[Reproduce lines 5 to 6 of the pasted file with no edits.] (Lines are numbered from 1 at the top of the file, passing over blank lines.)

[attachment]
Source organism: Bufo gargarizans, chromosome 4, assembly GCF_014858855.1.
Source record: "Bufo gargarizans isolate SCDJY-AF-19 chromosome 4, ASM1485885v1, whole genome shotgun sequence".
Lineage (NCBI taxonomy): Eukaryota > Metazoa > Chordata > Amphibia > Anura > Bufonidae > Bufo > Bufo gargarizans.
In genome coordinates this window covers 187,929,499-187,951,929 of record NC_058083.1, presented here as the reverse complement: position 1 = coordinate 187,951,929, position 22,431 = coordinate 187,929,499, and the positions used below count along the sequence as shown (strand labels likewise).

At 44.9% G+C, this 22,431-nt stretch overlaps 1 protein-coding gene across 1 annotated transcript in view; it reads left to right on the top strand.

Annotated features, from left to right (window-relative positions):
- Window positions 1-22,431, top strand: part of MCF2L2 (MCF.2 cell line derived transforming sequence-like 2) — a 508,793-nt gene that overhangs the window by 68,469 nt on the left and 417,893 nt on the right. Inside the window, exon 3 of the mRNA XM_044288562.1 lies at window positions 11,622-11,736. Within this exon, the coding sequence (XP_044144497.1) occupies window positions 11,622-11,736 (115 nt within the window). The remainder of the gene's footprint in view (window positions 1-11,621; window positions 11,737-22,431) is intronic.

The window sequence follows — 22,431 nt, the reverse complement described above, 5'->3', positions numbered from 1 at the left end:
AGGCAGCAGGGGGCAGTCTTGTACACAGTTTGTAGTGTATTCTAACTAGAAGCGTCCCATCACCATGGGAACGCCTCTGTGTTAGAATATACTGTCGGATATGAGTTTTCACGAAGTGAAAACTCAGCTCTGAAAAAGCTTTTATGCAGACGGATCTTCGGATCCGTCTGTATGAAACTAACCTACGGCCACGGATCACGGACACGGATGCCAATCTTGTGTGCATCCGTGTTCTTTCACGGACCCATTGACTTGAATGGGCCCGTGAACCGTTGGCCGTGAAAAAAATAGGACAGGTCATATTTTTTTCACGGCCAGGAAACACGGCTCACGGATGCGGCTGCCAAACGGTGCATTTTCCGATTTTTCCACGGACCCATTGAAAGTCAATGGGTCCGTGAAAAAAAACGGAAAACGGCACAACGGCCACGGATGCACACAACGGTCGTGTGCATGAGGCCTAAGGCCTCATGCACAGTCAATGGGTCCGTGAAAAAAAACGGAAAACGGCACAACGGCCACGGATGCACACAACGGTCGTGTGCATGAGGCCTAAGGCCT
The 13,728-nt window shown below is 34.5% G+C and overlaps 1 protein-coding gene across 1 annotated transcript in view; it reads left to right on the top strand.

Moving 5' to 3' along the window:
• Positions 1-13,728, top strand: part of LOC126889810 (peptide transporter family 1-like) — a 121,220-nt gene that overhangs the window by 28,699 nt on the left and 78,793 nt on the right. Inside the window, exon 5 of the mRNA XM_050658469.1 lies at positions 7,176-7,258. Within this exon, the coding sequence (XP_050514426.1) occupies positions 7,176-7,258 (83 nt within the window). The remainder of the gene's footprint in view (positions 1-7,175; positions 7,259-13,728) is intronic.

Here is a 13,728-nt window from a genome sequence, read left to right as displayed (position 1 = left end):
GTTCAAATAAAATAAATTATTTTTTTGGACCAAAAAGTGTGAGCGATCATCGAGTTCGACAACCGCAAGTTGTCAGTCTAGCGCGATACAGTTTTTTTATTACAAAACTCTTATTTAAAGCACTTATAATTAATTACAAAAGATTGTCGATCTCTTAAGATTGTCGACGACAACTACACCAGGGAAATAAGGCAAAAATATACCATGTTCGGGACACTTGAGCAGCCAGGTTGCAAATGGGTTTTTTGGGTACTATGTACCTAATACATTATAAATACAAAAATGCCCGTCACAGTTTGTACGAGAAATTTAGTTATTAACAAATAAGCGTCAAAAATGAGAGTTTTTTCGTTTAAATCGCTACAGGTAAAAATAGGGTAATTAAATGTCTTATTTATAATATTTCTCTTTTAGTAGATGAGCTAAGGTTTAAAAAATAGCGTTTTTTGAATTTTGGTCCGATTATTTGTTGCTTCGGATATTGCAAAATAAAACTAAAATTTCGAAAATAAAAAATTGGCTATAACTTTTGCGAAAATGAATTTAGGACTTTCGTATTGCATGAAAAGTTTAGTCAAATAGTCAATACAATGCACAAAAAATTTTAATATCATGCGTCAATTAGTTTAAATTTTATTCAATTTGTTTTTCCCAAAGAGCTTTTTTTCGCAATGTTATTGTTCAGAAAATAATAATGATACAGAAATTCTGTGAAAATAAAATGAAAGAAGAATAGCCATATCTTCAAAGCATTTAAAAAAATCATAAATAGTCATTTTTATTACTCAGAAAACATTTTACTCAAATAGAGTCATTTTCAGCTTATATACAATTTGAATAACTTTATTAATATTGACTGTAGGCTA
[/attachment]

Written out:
At 44.9% G+C, this 22,431-nt stretch overlaps 1 protein-coding gene across 1 annotated transcript in view; it reads left to right on the top strand.

Annotated features, from left to right (window-relative positions):